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Spinal stenosis

Updated: 2023-03-28


Spinal stenosis happens when the space inside the backbone is too small. This can put pressure on the spinal cord and nerves that travel through the spine. Spinal stenosis occurs most often in the lower back and the neck.

Some people with spinal stenosis have no symptoms. Others may experience pain, tingling, numbness and muscle weakness. Symptoms can get worse over time.

The most common cause of spinal stenosis is wear-and-tear changes in the spine related to arthritis. People who have severe cases of spinal stenosis may need surgery.

Surgery can create more space inside the spine. This can ease the symptoms caused by pressure on the spinal cord or nerves. But surgery can't cure arthritis, so arthritis pain in the spine may continue.


Spinal stenosis often causes no symptoms. When symptoms do occur, they start slowly and get worse over time. Symptoms depend on which part of the spine is affected.

In the lower back

Spinal stenosis in the lower back can cause pain or cramping in one or both legs. This happens when you stand for a long time or when you walk. Symptoms get better when you bend forward or sit. Some people also have back pain.

In the neck

Spinal stenosis in the neck can cause:

  • Numbness
  • Tingling or weakness in a hand, leg, foot or arm
  • Problems with walking and balance
  • Neck pain
  • Problems with the bowel or bladder


Spinal bones are stacked in a column from the skull to the tailbone. They protect the spinal cord, which runs through an opening called the spinal canal.

Some people are born with a small spinal canal. But most spinal stenosis occurs when something happens to reduce the amount of open space within the spine. Causes of spinal stenosis include:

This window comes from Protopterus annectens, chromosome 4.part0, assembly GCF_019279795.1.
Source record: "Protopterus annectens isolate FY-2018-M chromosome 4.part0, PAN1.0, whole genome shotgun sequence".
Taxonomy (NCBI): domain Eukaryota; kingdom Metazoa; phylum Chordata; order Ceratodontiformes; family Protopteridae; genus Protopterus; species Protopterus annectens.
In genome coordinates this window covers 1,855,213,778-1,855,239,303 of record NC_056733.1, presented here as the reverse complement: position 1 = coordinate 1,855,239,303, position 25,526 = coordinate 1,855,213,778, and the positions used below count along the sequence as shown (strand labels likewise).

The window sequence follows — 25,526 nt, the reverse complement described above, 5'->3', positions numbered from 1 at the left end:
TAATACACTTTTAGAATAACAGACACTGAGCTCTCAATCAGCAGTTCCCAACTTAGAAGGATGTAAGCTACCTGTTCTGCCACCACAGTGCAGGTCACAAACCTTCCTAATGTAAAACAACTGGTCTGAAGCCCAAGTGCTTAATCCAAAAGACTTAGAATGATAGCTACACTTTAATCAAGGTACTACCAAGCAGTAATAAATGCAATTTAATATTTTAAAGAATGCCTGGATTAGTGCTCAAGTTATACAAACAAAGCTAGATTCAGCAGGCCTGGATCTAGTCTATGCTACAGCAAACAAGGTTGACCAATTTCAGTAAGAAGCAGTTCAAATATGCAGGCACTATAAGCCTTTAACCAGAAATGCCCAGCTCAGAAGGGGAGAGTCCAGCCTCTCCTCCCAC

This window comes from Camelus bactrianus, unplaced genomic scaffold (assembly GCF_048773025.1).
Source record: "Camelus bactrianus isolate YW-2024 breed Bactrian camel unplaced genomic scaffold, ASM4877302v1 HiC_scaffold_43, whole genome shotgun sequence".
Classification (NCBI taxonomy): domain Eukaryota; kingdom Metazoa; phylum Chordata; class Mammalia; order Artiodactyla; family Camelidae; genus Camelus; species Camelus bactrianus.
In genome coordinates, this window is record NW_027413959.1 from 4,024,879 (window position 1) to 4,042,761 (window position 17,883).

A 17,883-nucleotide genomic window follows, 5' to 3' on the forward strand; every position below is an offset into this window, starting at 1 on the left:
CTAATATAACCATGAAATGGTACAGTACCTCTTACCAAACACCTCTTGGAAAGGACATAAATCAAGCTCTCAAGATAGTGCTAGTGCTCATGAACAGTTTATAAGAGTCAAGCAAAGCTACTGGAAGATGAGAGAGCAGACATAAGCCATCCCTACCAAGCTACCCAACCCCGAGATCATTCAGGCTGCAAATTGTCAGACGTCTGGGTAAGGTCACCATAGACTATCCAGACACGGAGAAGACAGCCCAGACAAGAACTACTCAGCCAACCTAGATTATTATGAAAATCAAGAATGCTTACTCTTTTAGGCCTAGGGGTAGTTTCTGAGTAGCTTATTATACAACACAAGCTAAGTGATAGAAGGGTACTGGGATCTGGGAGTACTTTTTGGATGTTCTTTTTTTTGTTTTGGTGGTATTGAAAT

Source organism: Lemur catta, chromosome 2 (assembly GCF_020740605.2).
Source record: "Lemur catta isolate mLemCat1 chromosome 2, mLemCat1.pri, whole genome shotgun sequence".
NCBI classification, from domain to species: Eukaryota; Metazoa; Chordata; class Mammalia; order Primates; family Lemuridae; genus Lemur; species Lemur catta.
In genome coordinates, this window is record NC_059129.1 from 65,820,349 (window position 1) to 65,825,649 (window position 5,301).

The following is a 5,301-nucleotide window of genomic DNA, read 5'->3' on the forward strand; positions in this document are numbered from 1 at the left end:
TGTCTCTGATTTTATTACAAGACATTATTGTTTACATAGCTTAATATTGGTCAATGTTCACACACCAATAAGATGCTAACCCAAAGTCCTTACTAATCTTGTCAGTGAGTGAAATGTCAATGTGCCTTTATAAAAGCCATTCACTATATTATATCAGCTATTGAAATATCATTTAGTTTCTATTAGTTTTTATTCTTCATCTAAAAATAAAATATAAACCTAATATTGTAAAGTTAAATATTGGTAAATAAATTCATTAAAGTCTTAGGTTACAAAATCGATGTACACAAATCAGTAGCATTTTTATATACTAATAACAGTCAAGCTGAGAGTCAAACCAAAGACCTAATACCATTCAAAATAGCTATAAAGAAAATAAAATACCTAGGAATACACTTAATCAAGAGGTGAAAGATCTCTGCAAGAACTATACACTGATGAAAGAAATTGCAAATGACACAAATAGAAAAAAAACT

• Bone spurs. Wear-and-tear damage from arthritis can cause extra bone to grow on the spine. These are called bone spurs. They can push into the spinal canal. Paget's disease also can cause extra bone to grow on the spine.
  • Herniated disks. Disks are the soft cushions that act as shock absorbers between your spinal bones. If part of the disk's soft inner material leaks out, it can press on the spinal cord or nerves.
  • Thick ligaments. The strong cords that help hold the bones of your spine together can become stiff and thick over time. Thick ligaments can push into the spinal canal.
  • Tumors. Rarely, tumors can form inside the spinal canal.
  • Spinal injuries. Car accidents and other trauma can cause spinal bones to break or move out of place. Swelling of nearby tissue right after back surgery also can put pressure on the spinal cord or nerves.

Risk factors

Most people with spinal stenosis are over age 50. Younger people may be at higher risk of spinal stenosis if they have scoliosis or other spinal problems.